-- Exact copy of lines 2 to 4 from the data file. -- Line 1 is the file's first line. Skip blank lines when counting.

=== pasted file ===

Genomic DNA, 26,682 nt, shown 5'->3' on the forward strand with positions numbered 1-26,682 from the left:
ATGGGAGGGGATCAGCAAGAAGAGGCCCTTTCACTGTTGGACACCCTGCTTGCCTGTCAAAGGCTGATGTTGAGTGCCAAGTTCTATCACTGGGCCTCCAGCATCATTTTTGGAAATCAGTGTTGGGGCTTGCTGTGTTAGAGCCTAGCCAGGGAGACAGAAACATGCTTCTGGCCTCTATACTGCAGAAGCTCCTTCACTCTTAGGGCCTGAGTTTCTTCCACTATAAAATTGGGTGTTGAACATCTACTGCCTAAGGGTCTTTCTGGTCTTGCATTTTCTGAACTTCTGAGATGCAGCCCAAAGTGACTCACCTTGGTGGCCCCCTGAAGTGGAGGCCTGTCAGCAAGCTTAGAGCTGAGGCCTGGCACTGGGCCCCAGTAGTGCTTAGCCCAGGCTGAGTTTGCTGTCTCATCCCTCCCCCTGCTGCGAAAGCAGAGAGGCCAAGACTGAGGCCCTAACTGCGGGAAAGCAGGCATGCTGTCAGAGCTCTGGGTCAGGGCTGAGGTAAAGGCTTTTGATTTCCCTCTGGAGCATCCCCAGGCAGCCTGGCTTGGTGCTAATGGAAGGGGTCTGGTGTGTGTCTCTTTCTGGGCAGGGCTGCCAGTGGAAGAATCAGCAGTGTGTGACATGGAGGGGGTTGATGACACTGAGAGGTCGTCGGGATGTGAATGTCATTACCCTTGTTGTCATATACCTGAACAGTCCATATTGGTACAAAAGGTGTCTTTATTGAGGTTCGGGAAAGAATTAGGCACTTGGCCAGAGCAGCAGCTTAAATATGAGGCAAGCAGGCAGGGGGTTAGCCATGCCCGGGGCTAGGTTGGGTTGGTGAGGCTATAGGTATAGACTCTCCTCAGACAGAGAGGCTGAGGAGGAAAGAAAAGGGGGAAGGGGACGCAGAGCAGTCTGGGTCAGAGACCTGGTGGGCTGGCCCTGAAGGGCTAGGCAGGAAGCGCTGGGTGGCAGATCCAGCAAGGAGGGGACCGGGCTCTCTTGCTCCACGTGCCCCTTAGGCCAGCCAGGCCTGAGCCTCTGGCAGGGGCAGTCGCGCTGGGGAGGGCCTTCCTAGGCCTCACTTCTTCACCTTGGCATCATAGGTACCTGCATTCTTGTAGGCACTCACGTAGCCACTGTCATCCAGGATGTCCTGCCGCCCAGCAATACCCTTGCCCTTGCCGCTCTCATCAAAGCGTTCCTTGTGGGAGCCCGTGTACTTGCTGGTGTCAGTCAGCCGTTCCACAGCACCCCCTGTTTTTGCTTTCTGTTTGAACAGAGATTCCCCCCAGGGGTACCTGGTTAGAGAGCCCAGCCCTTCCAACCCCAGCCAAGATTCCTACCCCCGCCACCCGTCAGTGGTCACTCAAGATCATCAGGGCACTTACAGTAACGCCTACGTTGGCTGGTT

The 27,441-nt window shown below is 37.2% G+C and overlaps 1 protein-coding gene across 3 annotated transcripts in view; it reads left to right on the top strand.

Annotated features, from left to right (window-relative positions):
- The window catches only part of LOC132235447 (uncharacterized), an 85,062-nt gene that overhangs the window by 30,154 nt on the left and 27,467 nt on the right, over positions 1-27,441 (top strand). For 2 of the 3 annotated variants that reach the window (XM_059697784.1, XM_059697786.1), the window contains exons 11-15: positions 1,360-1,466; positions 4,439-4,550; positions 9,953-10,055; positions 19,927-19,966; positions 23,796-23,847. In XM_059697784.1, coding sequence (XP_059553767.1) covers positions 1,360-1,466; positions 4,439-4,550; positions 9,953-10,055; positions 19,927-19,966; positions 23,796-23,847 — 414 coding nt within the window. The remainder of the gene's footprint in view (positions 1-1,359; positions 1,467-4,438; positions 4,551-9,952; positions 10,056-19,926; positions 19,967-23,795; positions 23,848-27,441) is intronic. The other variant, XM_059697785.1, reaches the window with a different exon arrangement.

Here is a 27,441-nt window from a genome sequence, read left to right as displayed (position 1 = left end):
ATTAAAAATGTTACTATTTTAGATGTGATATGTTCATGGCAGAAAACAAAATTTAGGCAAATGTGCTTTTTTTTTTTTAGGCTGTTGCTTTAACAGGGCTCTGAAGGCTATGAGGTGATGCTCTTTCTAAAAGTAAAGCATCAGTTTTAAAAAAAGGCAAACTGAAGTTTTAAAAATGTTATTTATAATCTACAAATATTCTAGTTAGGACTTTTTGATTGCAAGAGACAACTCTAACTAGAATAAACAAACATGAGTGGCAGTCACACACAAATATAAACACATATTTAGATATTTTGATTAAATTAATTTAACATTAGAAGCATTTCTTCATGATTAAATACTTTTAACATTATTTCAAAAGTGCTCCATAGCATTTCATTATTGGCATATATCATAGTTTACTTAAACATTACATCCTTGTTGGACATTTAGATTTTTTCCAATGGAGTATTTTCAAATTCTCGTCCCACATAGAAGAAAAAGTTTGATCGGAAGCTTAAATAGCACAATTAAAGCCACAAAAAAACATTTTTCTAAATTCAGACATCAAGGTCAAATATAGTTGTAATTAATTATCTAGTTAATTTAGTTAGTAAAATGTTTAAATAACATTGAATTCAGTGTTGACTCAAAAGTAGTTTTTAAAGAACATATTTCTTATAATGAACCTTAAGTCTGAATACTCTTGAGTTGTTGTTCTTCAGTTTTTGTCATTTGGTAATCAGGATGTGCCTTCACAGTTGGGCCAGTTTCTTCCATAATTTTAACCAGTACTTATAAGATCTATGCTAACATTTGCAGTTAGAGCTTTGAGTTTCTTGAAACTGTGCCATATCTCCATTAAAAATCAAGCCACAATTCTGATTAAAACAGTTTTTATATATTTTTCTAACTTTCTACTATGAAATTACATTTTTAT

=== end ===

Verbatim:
ATGGGAGGGGATCAGCAAGAAGAGGCCCTTTCACTGTTGGACACCCTGCTTGCCTGTCAAAGGCTGATGTTGAGTGCCAAGTTCTATCACTGGGCCTCCAGCATCATTTTTGGAAATCAGTGTTGGGGCTTGCTGTGTTAGAGCCTAGCCAGGGAGACAGAAACATGCTTCTGGCCTCTATACTGCAGAAGCTCCTTCACTCTTAGGGCCTGAGTTTCTTCCACTATAAAATTGGGTGTTGAACATCTACTGCCTAAGGGTCTTTCTGGTCTTGCATTTTCTGAACTTCTGAGATGCAGCCCAAAGTGACTCACCTTGGTGGCCCCCTGAAGTGGAGGCCTGTCAGCAAGCTTAGAGCTGAGGCCTGGCACTGGGCCCCAGTAGTGCTTAGCCCAGGCTGAGTTTGCTGTCTCATCCCTCCCCCTGCTGCGAAAGCAGAGAGGCCAAGACTGAGGCCCTAACTGCGGGAAAGCAGGCATGCTGTCAGAGCTCTGGGTCAGGGCTGAGGTAAAGGCTTTTGATTTCCCTCTGGAGCATCCCCAGGCAGCCTGGCTTGGTGCTAATGGAAGGGGTCTGGTGTGTGTCTCTTTCTGGGCAGGGCTGCCAGTGGAAGAATCAGCAGTGTGTGACATGGAGGGGGTTGATGACACTGAGAGGTCGTCGGGATGTGAATGTCATTACCCTTGTTGTCATATACCTGAACAGTCCATATTGGTACAAAAGGTGTCTTTATTGAGGTTCGGGAAAGAATTAGGCACTTGGCCAGAGCAGCAGCTTAAATATGAGGCAAGCAGGCAGGGGGTTAGCCATGCCCGGGGCTAGGTTGGGTTGGTGAGGCTATAGGTATAGACTCTCCTCAGACAGAGAGGCTGAGGAGGAAAGAAAAGGGGGAAGGGGACGCAGAGCAGTCTGGGTCAGAGACCTGGTGGGCTGGCCCTGAAGGGCTAGGCAGGAAGCGCTGGGTGGCAGATCCAGCAAGGAGGGGACCGGGCTCTCTTGCTCCACGTGCCCCTTAGGCCAGCCAGGCCTGAGCCTCTGGCAGGGGCAGTCGCGCTGGGGAGGGCCTTCCTAGGCCTCACTTCTTCACCTTGGCATCATAGGTACCTGCATTCTTGTAGGCACTCACGTAGCCACTGTCATCCAGGATGTCCTGCCGCCCAGCAATACCCTTGCCCTTGCCGCTCTCATCAAAGCGTTCCTTGTGGGAGCCCGTGTACTTGCTGGTGTCAGTCAGCCGTTCCACAGCACCCCCTGTTTTTGCTTTCTGTTTGAACAGAGATTCCCCCCAGGGGTACCTGGTTAGAGAGCCCAGCCCTTCCAACCCCAGCCAAGATTCCTACCCCCGCCACCCGTCAGTGGTCACTCAAGATCATCAGGGCACTTACAGTAACGCCTACGTTGGCTGGTT

The 27,441-nt window shown below is 37.2% G+C and overlaps 1 protein-coding gene across 3 annotated transcripts in view; it reads left to right on the top strand.

Annotated features, from left to right (window-relative positions):